African Union vows Ebola fund as Oxfam calls for 'Marshall Plan'
Addis Ababa (AFP) - The African Union plans to launch an Ebola fund and disease control centre, officials said Wednesday, as aid agency Oxfam warned leaders needed to keep their promises to boost healthcare systems on the continent.
Oxfam called for a "massive post-Ebola Marshall Plan", referring to the United States aid package to rebuild Europe after World War II.
"This disaster might have been avoided if African governments had made free public health care and spent more on their health systems, under the commitment they made 14 years ago in the Abuja Declaration," Oxfam said in a statement.
"It's clear that Africa's existing architecture for early disease detection, response and control is wholly inadequate," the aid agency added.
AU Commissioner for Social Affairs Mustapha Sidiki Kaloko on Wednesday said an African Centre for Disease Control and Prevention would be set up by mid-2015.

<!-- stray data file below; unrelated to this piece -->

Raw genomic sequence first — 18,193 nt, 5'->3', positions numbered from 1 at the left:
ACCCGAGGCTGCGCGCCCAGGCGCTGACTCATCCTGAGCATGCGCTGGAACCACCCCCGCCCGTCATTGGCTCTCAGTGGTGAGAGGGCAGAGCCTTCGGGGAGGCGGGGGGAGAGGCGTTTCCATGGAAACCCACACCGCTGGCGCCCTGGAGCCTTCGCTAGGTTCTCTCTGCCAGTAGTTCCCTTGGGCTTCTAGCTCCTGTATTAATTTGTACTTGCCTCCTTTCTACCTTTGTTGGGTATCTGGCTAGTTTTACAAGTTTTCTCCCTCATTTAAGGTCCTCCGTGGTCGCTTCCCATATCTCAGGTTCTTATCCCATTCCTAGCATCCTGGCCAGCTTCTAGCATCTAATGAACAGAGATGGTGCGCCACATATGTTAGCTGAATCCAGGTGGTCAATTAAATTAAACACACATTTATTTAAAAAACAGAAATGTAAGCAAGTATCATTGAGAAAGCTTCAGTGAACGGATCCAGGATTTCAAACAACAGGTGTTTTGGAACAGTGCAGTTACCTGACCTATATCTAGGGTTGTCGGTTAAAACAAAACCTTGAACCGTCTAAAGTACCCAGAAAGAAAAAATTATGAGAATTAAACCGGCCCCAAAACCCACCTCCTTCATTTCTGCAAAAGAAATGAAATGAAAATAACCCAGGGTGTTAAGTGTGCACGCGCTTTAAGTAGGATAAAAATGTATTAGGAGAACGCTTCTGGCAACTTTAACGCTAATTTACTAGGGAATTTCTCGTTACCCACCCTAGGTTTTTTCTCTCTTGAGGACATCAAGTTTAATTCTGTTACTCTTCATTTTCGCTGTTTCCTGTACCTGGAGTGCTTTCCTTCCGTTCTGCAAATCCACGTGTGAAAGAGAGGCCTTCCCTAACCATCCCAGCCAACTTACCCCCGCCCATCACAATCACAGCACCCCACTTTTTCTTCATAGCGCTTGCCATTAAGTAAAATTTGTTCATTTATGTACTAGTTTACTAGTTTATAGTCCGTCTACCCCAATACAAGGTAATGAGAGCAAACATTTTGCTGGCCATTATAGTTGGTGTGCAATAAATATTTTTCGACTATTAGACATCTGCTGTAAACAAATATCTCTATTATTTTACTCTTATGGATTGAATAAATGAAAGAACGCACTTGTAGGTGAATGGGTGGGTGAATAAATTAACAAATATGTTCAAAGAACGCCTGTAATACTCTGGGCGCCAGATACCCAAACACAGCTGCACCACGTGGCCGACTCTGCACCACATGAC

"It is a reality, it is going to happen," Kaloko said, with the first phase concentrating on setting up "an early warning system" for the detection of epidemics. "We should be ready the next time. We shouldn't be caught unprepared."
However, its exact location remains undecided.
"We will start with a coordination centre within the AU and then set up up to eight regional centres," Kaloko added.
The AU Ebola Solidarity fund will be launched on Friday during a summit meeting for leaders of the 54-member bloc, which has already sent hundreds of health workers as part of its mission to tackle the outbreak in west Africa.
In November, the AU, African Development Bank and regional business leaders set up a crisis fund to help areas hit by the Ebola outbreak, with some $28 million pledged.
"It is time for Africa to mobilise its own resources in support of its development and take charge of its own destiny," AU chief Nkosazana Dlamini-Zuma said Wednesday.
The worst outbreak of the virus in history has seen nearly 9,000 deaths in a year -- almost all in the three west African countries of Liberia, Guinea and Sierra Leone -- and sparked a major health scare worldwide.